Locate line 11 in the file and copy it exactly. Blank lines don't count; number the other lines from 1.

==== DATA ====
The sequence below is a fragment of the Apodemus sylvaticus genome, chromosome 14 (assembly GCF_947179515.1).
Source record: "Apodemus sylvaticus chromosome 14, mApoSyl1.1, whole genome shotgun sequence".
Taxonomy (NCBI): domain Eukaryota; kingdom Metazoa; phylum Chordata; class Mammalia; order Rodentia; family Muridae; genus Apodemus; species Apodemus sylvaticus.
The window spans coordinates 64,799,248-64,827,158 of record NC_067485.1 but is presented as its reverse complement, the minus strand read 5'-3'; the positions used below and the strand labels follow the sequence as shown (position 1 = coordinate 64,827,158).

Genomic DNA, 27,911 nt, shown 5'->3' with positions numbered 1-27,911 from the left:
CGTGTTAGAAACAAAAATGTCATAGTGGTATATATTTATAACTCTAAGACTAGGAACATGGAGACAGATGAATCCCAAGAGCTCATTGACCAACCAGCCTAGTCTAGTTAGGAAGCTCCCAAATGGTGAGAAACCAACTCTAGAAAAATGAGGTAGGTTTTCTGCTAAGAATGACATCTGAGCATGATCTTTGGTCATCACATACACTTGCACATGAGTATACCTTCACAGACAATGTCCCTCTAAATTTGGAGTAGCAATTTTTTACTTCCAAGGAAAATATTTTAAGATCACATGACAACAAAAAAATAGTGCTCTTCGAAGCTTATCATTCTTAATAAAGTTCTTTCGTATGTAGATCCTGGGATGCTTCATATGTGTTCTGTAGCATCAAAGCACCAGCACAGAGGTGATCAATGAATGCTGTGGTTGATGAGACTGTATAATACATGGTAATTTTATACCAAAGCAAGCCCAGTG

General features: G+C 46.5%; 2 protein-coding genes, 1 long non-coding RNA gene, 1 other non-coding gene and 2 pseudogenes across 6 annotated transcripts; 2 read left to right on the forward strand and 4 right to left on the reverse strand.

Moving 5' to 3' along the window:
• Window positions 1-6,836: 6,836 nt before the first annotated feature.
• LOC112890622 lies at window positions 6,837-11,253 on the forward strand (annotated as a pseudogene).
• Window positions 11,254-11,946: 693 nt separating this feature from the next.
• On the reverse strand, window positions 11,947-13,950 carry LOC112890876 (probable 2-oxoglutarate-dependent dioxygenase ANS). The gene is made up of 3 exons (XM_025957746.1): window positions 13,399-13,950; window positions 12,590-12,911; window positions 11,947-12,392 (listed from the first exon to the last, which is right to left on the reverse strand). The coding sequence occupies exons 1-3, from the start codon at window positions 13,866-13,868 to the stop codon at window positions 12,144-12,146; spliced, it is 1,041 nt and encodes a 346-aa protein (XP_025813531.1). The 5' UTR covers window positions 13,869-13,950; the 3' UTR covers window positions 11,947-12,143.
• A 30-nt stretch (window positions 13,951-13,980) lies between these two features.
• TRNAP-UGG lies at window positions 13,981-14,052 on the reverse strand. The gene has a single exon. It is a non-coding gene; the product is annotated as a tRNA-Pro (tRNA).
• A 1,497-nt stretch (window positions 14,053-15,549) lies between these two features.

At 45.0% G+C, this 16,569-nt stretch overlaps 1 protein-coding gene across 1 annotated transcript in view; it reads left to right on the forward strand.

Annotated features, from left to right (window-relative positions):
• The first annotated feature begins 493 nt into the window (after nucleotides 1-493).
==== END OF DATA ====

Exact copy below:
• Window positions 11,254-11,946: 693 nt separating this feature from the next.